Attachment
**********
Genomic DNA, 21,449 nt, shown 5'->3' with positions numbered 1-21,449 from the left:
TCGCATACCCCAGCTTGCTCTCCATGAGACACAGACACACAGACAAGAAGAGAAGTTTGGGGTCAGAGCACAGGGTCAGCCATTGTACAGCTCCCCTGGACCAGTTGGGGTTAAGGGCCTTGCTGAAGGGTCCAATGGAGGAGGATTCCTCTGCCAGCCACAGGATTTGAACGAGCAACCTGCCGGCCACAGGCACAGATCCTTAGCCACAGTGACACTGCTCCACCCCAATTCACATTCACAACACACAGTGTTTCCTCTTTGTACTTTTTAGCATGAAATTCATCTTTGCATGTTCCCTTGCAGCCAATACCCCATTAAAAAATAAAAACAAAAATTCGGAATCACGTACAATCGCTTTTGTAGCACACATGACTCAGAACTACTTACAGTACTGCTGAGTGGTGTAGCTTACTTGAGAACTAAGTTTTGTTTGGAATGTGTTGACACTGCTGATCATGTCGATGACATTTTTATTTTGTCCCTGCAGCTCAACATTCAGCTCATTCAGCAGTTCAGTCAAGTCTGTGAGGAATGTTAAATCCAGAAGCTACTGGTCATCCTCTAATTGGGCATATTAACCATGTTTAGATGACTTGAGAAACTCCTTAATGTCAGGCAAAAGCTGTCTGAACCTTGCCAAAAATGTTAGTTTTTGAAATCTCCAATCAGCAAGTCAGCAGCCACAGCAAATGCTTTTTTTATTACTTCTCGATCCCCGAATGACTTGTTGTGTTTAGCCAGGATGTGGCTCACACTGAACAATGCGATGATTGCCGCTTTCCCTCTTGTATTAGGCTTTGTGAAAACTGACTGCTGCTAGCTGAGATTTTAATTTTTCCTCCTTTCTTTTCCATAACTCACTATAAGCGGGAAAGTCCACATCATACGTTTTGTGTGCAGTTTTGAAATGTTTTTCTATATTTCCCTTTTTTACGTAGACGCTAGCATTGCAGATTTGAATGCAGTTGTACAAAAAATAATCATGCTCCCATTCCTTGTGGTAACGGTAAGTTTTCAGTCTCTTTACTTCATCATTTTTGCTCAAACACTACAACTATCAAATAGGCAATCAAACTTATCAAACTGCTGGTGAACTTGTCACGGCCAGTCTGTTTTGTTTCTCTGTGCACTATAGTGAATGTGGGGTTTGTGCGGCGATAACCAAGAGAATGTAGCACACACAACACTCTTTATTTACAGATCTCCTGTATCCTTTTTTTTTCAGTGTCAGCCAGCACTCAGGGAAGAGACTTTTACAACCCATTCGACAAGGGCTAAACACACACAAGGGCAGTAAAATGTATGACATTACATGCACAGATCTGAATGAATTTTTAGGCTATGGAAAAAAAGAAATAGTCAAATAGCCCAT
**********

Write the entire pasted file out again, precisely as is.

Genomic DNA, 21,449 nt, shown 5'->3' with positions numbered 1-21,449 from the left:
TCGCATACCCCAGCTTGCTCTCCATGAGACACAGACACACAGACAAGAAGAGAAGTTTGGGGTCAGAGCACAGGGTCAGCCATTGTACAGCTCCCCTGGACCAGTTGGGGTTAAGGGCCTTGCTGAAGGGTCCAATGGAGGAGGATTCCTCTGCCAGCCACAGGATTTGAACGAGCAACCTGCCGGCCACAGGCACAGATCCTTAGCCACAGTGACACTGCTCCACCCCAATTCACATTCACAACACACAGTGTTTCCTCTTTGTACTTTTTAGCATGAAATTCATCTTTGCATGTTCCCTTGCAGCCAATACCCCATTAAAAAATAAAAACAAAAATTCGGAATCACGTACAATCGCTTTTGTAGCACACATGACTCAGAACTACTTACAGTACTGCTGAGTGGTGTAGCTTACTTGAGAACTAAGTTTTGTTTGGAATGTGTTGACACTGCTGATCATGTCGATGACATTTTTATTTTGTCCCTGCAGCTCAACATTCAGCTCATTCAGCAGTTCAGTCAAGTCTGTGAGGAATGTTAAATCCAGAAGCTACTGGTCATCCTCTAATTGGGCATATTAACCATGTTTAGATGACTTGAGAAACTCCTTAATGTCAGGCAAAAGCTGTCTGAACCTTGCCAAAAATGTTAGTTTTTGAAATCTCCAATCAGCAAGTCAGCAGCCACAGCAAATGCTTTTTTTATTACTTCTCGATCCCCGAATGACTTGTTGTGTTTAGCCAGGATGTGGCTCACACTGAACAATGCGATGATTGCCGCTTTCCCTCTTGTATTAGGCTTTGTGAAAACTGACTGCTGCTAGCTGAGATTTTAATTTTTCCTCCTTTCTTTTCCATAACTCACTATAAGCGGGAAAGTCCACATCATACGTTTTGTGTGCAGTTTTGAAATGTTTTTCTATATTTCCCTTTTTTACGTAGACGCTAGCATTGCAGATTTGAATGCAGTTGTACAAAAAATAATCATGCTCCCATTCCTTGTGGTAACGGTAAGTTTTCAGTCTCTTTACTTCATCATTTTTGCTCAAACACTACAACTATCAAATAGGCAATCAAACTTATCAAACTGCTGGTGAACTTGTCACGGCCAGTCTGTTTTGTTTCTCTGTGCACTATAGTGAATGTGGGGTTTGTGCGGCGATAACCAAGAGAATGTAGCACACACAACACTCTTTATTTACAGATCTCCTGTATCCTTTTTTTTTCAGTGTCAGCCAGCACTCAGGGAAGAGACTTTTACAACCCATTCGACAAGGGCTAAACACACACAAGGGCAGTAAAATGTATGACATTACATGCACAGATCTGAATGAATTTTTAGGCTATGGAAAAAAAGAAATAGTCAAATAGCCCAT